A hundred Renfe workers demonstrated on Monday at the Puerta del Sol in Madrid to denounce their situation “aimlessly.” Despite the fact that the operator is gradually recovering its normality and offering long-distance tickets and AVE, the logistics and service workers on board — those who load the food on the train, attend to the cafeteria and to the passengers along the way — continue to be involved in an ERTE until January 31.
“We see that the frequencies are increasing,” explains one protester to eldiario.es. “As long as everything is reactivated, they keep us apart for reasons we don’t know.”
The sequence has been as follows. Renfe subcontracts the on-board service to Ferrovial. It is a large contract, around 400 million euros for five years. The contract ended on March 30. Despite the fact that the specification was prepared and several companies were bidding on it –Ferrovial, LSG and Newrest– the pandemic caused Renfe not to close the award or extend the previous contract. Ferrovial announced that it would do an ERE, met with criticism from the unions and, finally, reached an agreement with Renfe to extend it until January 31, 2021. The workers have been in an ERTE since the state of alarm began.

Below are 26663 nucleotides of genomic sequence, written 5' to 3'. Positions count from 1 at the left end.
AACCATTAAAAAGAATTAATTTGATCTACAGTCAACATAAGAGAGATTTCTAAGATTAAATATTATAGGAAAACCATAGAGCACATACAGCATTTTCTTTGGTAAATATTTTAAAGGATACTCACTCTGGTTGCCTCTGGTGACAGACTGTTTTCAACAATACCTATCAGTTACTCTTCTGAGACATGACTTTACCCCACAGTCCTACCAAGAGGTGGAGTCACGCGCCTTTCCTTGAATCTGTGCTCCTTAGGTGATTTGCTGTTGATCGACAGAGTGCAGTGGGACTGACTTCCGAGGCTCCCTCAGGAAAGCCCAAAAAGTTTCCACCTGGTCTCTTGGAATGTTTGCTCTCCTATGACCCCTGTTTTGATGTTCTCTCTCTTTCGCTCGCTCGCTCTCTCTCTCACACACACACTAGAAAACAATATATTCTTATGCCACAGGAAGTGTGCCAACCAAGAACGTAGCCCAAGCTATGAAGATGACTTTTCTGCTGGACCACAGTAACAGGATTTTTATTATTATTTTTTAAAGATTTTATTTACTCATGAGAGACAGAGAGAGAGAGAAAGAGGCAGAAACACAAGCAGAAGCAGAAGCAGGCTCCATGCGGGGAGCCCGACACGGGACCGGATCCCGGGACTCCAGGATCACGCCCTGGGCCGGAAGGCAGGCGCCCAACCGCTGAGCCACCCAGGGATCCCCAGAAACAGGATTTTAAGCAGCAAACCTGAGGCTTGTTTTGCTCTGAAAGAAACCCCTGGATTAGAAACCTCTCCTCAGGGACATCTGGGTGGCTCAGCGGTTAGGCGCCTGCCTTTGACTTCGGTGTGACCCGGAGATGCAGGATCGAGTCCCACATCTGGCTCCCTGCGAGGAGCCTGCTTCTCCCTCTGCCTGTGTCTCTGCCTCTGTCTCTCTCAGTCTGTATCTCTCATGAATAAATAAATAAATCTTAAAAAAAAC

The theory was that they would return to their posts as service recovered. The transport minister, José Luis Ábalos, assured two weeks ago in the Senate that this would be the case. But the reality, the unions denounce, is that there are only 70 active workers out of the 2,000 that are.
“No one is going on the trains, only the driver and an intervener,” they indicate. Part of their work is now done by that controller or the ‘check-in’ staff.
“In addition to catering on board, we accompany minors, we are spread out on the train in case it needs to be evicted and we have training in first aid for incidents,” says Luis Miguel Zabala, USO trade union delegate. “Nobody is doing that job.”
Unions are not just protesting their current situation. They also demand a plan for their future. “ERTE until January 31 does not guarantee a return,” adds Zabala. “It is like lengthening an announced death.”
Ferrovial has informed them that Renfe is going to launch a new tender in July, but they suspect that it will be “down”, which would mean destroying jobs or lowering their conditions. That of Tuesday has been its fourth demonstration in Madrid, after concentrating in front of Congress, the Renfe headquarters and Atocha. “In that fight we continue, so that the Government guarantees its words to us that they are not going to leave anyone behind,” ditches Zabala.